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NA333612 - NESBIT, E.: Wouldbegoods (The) (Abridged)
English 

Edith Nesbit
THE WOULDBEGOODS

Edith Nesbit, ‘the first modern writer for children’, was a fascinating character whose popular books sprang partly from her own experience. This is particularly true of The Story of the Treasure Seekers and its sequel The Wouldbegoods, recorded here. Both recount the adventures of the Bastable family, and capture beautifully the innocence of children, their boundless energy, and their capacity for getting into trouble without even trying.

Born in 1858, Edith Nesbit was the youngest in her family. She had two brothers, a sister and a half-sister, and during her earliest years they all lived in an agricultural college in London which had been started by Edith’s grandfather. Edith described this time of her life as an ‘Eden’: she felt happy and secure.

When Edith was still a little girl, her father died. From then on, the stability of her life changed: the family moved around a lot. She went to various boarding schools, including one at which punishments came thick and fast for all kinds of tiny misdemeanours. It would be unimaginable today! Her mother told her she would get used to it, even though Edith cried herself to sleep.

But she hadn’t been at that school long when it was all change: they were off to the South of France where her mother had found a house. Edith was to be left behind, but she begged to be taken with her mother and sisters. Her brothers, Alfred and Henry, remained at another school in England. To begin with, Edith was placed with a family so that she could learn French. She and the daughter were the same age, and they got on immediately. She had a wonderful time. When her mother moved again to a different area of France, she was sorry to leave her French family.

This almost nomadic lifestyle was to continue, though a highlight was a summer spent in a house suitable for all the family, brothers included, in the south of France. Her first impressions of this environment unmistakably echo the surroundings of The Moat House in The Wouldbegoods:

Two great brown gates swung back on their hinges and we passed through them into the courtyard of the dearest home of my childhood. The courtyard was square. One side was formed by the house; dairy, coach-house and the chicken-house formed the second side; on the third were stable, cow-house and goat-shed; on the fourth wood-shed, dog-kennel and the great gates by which we had entered.

There were more schools and homes following this, before a happy three years spent at Halstead Hall in Kent, a house rented by her mother for the family:

From a laburnum tree in the corner of the lawn we children slung an improvised hammock, and there I used to read and dream and watch the swaying green gold leaf and blossom.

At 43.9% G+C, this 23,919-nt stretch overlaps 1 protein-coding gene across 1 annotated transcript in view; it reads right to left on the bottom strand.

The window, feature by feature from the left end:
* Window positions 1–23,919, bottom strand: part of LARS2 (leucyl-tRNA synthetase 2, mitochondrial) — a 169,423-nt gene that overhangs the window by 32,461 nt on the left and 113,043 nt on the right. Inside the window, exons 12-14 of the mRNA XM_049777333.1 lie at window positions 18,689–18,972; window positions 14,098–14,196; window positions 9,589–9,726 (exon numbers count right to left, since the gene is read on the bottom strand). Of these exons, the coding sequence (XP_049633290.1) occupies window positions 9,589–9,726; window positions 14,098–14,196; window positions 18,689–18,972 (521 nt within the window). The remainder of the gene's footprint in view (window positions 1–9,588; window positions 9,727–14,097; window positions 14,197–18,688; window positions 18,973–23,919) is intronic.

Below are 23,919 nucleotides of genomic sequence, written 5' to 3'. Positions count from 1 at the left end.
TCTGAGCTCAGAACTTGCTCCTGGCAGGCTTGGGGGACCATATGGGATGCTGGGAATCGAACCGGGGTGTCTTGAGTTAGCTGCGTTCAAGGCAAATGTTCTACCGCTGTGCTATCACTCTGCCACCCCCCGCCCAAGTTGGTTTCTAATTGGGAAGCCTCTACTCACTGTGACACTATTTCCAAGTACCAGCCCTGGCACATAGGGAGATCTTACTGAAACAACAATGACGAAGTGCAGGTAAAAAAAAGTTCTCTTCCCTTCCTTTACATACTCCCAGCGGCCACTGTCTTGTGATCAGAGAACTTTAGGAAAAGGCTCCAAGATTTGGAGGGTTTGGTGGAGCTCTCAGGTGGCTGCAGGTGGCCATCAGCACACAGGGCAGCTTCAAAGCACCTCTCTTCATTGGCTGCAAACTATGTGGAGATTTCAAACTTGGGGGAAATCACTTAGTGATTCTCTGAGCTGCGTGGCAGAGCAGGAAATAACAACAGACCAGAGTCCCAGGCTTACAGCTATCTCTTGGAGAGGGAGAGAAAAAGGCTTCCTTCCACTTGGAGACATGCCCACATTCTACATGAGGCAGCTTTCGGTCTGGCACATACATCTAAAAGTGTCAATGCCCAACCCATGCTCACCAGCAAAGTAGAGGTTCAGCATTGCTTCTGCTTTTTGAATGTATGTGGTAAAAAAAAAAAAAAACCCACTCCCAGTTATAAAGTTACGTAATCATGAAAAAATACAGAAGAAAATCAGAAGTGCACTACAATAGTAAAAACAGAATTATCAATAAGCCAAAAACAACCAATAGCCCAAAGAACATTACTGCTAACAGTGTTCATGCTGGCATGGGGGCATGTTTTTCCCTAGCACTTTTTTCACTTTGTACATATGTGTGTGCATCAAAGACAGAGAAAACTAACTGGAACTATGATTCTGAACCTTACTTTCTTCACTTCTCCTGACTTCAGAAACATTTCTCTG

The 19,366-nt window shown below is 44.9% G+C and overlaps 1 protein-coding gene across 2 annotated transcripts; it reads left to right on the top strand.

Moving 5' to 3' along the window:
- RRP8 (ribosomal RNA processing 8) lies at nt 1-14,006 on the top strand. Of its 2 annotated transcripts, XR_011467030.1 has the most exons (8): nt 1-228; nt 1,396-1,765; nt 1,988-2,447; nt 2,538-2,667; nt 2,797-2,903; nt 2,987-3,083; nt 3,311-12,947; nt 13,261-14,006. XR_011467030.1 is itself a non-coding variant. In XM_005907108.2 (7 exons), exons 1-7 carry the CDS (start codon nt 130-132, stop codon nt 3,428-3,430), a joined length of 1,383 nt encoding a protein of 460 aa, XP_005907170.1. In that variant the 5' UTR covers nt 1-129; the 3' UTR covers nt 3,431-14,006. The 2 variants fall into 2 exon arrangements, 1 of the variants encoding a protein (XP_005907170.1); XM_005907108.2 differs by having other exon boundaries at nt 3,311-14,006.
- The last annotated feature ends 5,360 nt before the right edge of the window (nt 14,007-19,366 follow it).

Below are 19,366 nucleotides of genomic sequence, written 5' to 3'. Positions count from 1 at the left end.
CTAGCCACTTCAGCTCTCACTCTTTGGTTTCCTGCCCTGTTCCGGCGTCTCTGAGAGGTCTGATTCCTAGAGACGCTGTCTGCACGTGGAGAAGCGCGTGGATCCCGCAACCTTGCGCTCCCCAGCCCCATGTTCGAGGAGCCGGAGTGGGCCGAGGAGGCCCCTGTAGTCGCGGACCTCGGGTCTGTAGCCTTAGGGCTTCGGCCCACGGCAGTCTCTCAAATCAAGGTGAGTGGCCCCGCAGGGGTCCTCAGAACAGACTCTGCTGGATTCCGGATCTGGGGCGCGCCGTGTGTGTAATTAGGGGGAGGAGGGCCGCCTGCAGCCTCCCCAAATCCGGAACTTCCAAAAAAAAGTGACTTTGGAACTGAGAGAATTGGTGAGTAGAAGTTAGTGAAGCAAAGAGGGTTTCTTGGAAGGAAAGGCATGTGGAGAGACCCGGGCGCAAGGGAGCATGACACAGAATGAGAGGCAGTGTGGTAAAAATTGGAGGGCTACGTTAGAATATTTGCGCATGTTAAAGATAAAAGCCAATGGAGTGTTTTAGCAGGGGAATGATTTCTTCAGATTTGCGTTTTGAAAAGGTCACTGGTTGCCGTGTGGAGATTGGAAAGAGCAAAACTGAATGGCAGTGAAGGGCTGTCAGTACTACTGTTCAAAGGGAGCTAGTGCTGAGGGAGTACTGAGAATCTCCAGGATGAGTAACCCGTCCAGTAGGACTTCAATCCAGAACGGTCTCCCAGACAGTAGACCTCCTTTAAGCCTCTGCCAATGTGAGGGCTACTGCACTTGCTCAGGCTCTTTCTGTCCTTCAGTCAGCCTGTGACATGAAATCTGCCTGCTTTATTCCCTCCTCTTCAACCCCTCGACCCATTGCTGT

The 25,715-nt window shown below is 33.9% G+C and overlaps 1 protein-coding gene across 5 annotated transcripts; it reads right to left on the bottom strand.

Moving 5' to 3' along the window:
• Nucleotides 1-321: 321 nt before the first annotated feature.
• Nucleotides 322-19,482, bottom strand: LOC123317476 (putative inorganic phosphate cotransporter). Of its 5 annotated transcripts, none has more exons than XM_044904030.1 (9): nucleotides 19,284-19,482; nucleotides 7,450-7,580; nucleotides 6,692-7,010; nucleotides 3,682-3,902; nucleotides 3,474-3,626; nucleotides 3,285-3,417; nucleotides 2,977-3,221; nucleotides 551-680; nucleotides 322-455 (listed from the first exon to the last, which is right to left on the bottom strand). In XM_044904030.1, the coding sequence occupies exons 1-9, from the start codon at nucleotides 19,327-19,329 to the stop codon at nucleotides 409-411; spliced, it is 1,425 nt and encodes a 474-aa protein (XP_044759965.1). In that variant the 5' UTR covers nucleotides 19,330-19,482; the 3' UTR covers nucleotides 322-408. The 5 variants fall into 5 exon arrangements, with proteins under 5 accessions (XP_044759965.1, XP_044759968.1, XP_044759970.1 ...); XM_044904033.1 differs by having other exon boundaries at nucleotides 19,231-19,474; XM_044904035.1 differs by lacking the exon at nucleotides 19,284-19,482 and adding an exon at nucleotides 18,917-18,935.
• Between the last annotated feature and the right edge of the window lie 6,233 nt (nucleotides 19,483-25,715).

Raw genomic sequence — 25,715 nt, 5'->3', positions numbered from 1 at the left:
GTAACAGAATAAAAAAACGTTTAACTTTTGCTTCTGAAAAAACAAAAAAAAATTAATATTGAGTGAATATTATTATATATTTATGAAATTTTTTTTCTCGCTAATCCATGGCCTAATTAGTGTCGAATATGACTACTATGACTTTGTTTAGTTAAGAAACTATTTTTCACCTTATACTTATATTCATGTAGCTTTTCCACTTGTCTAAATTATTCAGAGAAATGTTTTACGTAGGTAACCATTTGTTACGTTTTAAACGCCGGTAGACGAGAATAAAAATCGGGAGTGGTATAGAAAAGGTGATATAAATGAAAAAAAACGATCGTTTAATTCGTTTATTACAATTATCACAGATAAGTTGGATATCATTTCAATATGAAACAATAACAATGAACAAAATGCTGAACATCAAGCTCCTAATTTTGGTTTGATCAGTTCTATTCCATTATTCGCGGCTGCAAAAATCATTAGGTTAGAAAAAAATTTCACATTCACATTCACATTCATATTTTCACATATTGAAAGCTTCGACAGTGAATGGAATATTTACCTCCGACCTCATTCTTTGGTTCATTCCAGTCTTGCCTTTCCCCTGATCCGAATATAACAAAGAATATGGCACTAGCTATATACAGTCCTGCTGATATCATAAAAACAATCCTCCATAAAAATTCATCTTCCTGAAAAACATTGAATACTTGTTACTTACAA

Here, Alfred and Henry built a raft for the pond, and the children discovered a secret hiding place accessible only by a trap-door in the ceiling of Edith’s bedroom – exactly as Oswald does in The Wouldbegoods!

The children could also run through a field at the back of the house to a railway line – and there is the seed, planted in Nesbit’s memory, that later grew into her popular story The Railway Children.

From the age of fourteen to seventeen, Nesbit began to concentrate on writing poetry and even had some of it published in several magazines. She was to write a lot more poetry over the years, as well as her novels.

The young poet grew into a bright and striking woman, and married a charismatic bank clerk called Hubert Bland. The two moved in intellectual circles and were both socialists. They formed a debating group, which, as it gained more members, became the Fabian Society.

During the 1880s Nesbit was a lecturer and writer on socialism, but as she became a successful children’s writer these activities diminished. Her most famous novels include The Treasure Seekers, The Wouldbegoods, Five Children and It, The Phoenix and the Carpet, The Railway Children and The Enchanted Castle.

The Wouldbegoods is a sequel to The Story of the Treasure Seekers. ‘Children are like jam,’ it begins, ‘all very well in the proper place, but you can’t stand them all over the shop – eh, what?’ These are the characteristically strident yet harmless words of the Indian uncle, with whom the Bastables now live.

In The Treasure Seekers the children got themselves into all kinds of trouble, but for the noble cause of trying ‘to restore the fallen fortunes of the House of Bastable’. Half a crown here and there, found buried in the garden or located under the floorboards with a diving-rod, was not ultimately enough. But the Indian uncle saved the day, and the children and their father went to live with him in his beautiful big house.

In The Wouldbegoods, the summer holidays come round and the children are sent to Albert’s uncle’s house in the country – along with two other children, Denny and Daisy (‘little frightened things, like white mice’).

The group has been punished for an over-enthusiastic attempt at making a jungle – which involved using the Indian uncle’s precious stuffed animals and soaking them with a make-shift waterfall – and now the conscience-stricken girls invent a ‘Society for being good in’. This is modified to the ‘Wouldbegoods’, as it is generally recognised that they cannot guarantee their good behaviour, however hard they try. And they are right!

Of course, after many adventures, and a few grown-up lectures along the way, things turn out very happily – for the children and for Albert’s uncle.

Notes by Genevieve Helsby


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